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Multiple behind-the-scenes featurettes, “Making-of Dorian Gray” (including cast and crew interviews)
Deleted scenes, blooper reel, photo gallery
Top Customer Reviews
If there is anyone on the planet who doesn't know the gist of this Oscar Wilde classic novel, it is this: Dorian Gray is a handsome, wealthy young man whose picture is painted as he is launched into society. He is quickly diverted into an ever escalating cycle of vice and debauchery. However, instead of the ravages of dissolution marring his face and figure, they instead ravage the painting. How far will he take this and is there any way out as the painting gets worse and worse?
The settings, the costumes, the details--all wonderful. I think Wilde himself would have enjoyed being at the premiere of this film!
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Dorian Gray (Ben Barnes), an orphaned, abused child who happens to inherit a mansion in London upon the death of his only relative, comes to London as a young inordinately handsome yet shy man. He is immediately seizes the attention of Lord Henry Wotton (Colin Firth) who believes that the only goal in life is to respond to your desires, to your sensual needs. Dorian is introduced to a young painter Basil Hallward (Ben Chaplin) who is attracted to Dorian's beauty and as he paints his portrait he becomes enamored with his model. As the portrait is completed Lord Henry suggests that Dorian could always remain as beautiful as his portrait if he 'sold his soul' to remain ever youthful. Dorian takes up the idea and follows Lord Henry's tutelage to drink, smoke, and carouse in brothels, opium dens, and in the boudoirs of all the middle aged ladies of society. He encounters a beautiful young actress Sibyl Vane (Rachel Hurd-Wood), falls in love only to cast her aside (we later discover that her body has been thrown into the river much to the chagrin of her brother James (Johnny Harris). As Dorian's thirst for lusty and scandalous behaviors increases he causes much harm: the mutual attraction between Dorian and Basil eventually results in Dorian butchering Basil and discarding his body into the river grave.Read more ›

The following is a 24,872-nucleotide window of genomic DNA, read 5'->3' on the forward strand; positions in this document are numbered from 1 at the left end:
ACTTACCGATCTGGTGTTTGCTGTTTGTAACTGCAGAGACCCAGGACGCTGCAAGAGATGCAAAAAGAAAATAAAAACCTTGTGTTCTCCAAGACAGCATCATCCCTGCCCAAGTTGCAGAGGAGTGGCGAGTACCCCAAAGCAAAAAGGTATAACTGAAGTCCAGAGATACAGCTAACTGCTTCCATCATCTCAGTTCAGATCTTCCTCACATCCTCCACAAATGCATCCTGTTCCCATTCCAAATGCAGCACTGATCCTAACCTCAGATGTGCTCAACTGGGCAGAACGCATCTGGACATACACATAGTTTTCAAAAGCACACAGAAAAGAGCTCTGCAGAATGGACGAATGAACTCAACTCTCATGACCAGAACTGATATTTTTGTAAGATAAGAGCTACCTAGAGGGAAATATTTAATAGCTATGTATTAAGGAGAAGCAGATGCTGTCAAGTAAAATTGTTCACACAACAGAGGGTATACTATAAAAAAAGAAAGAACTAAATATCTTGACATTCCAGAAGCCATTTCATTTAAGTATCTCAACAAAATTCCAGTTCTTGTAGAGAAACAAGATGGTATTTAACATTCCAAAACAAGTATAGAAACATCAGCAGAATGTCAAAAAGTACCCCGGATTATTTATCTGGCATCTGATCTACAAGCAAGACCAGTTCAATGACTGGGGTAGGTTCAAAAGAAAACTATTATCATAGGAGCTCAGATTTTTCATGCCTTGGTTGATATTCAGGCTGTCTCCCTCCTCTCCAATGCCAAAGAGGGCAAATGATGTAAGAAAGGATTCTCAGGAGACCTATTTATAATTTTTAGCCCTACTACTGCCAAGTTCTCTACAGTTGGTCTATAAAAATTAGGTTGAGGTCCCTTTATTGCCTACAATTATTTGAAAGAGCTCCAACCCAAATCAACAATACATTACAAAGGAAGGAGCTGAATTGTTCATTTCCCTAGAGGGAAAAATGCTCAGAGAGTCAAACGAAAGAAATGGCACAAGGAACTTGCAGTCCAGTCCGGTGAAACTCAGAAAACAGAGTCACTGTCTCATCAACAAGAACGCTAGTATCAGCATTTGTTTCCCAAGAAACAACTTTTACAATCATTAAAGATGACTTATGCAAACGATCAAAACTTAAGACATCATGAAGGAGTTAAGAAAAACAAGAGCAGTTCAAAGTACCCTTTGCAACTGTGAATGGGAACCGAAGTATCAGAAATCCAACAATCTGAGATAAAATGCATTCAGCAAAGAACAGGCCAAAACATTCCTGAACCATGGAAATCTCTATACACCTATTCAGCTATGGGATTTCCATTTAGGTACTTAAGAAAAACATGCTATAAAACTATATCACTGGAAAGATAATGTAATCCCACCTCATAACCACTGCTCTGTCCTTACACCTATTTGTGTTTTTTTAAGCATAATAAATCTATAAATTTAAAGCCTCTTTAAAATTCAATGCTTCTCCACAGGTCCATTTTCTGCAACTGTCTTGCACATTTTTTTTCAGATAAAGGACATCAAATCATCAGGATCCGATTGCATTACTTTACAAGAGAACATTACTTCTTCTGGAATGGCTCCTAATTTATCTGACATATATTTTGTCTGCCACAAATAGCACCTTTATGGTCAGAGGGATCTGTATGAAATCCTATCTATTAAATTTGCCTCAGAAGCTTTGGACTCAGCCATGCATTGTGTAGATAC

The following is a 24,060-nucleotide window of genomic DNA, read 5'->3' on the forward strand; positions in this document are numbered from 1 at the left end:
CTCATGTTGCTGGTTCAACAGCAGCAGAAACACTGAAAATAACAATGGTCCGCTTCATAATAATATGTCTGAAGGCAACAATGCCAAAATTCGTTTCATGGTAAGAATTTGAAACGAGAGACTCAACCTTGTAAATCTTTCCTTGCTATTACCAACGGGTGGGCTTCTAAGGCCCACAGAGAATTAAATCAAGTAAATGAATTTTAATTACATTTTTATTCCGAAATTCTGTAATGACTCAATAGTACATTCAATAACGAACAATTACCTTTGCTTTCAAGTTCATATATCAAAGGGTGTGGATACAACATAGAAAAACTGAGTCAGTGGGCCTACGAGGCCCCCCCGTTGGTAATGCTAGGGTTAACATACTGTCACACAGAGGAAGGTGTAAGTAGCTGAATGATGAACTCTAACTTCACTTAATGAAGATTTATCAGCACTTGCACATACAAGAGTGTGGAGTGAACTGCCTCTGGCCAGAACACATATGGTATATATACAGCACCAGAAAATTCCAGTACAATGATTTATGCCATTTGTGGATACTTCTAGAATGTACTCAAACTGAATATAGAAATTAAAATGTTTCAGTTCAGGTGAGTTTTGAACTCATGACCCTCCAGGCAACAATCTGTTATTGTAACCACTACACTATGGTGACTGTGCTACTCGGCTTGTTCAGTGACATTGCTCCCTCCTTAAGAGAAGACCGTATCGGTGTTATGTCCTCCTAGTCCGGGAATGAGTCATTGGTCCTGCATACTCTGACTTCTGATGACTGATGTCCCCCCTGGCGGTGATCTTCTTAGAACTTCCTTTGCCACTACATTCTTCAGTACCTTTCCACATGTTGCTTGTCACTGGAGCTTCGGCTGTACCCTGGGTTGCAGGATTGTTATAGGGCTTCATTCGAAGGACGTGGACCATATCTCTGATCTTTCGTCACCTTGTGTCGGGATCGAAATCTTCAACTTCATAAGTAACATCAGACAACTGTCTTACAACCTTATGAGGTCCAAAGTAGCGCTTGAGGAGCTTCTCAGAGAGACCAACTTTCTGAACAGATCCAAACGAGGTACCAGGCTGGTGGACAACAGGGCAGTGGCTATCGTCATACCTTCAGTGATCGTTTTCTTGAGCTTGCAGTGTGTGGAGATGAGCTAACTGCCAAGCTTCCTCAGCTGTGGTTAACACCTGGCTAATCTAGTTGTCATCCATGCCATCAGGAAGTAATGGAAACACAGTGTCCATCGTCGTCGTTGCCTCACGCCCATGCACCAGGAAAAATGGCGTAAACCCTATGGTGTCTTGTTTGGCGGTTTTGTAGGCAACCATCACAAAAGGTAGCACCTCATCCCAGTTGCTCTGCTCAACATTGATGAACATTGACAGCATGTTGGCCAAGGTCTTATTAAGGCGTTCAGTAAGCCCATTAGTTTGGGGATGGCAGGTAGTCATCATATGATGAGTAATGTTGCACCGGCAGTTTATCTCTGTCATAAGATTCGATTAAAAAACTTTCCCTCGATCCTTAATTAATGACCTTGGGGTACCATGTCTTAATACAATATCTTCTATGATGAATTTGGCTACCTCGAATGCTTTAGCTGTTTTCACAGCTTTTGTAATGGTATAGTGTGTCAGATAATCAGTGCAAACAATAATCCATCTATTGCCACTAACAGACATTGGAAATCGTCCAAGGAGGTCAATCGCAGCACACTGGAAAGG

I am writing this review AS an Oscar Wilde fan. I have read The Picture of Dorian Gray twice and I have read The Canterville Ghost twice.
I am going to tell you right now that these negative reviews that claim that this film is an insult to Oscar Wilde are WRONG! It's as if people who know very little about the works of Oscar Wilde are following a trend.
Those that say this would make Oscar Wilde roll over in his grave clearly have never seen the dreadful mid 2000s version of The Picture of Dorian Gray that re-sets it in the 1960s with a female Basil with horrendous acting. And they clearly have never seen the 1940s version of The Canterville Ghost that turned the entire story into World War 2 propaganda about a solider having to prove himself against a Nazi.
I will admit that this not a word for word faithful adaptation of the novel The Picture of Dorian Gray however it is very true to the heart of the novel, the meaning and purpose. The character portrayals are perfect and accurate. All changes are purely superficial. I know Ben Barnes as Dorian does not resemble the character of the novel however he does resemble Oscar Wilde himself and since Oscar Wilde saw himself in Dorian I felt this was a brilliant use of visual symbolism in Wilde's own relationship with Dorian Gray.
I know that some people have complained about the adding of the character Emily Wotton, whom does not exist in the novel. What people fail to remember is that nearly all film versions of The Picture of Dorian Gray have this 'redeemer' character. In the 1940s movie her name was Gladys.Read more ›
Most Recent Customer Reviews
If you try to update a classic you should at least retain the mood, the atmosphere, and the story the author intended. Here we have a director trying too hard to be hip. Read morePublished 13 days ago by OCProf
I love the original and I thoroughly enjoyed this remake of a classic.Published 20 days ago by Lahrian
Excellent adaptation from a famous novelist. I truly enjoyed this movie. Just enough intrigue, mystery, and violence to make this a great movie for those that enjoy the horror... Read morePublished 1 month ago by Nan Roblez
This movie is edgy and adult (rated R) compared to the 1945 original film. I've paid to watch it several times over the years. This was a good price to own it.Published 1 month ago by Lynn K.
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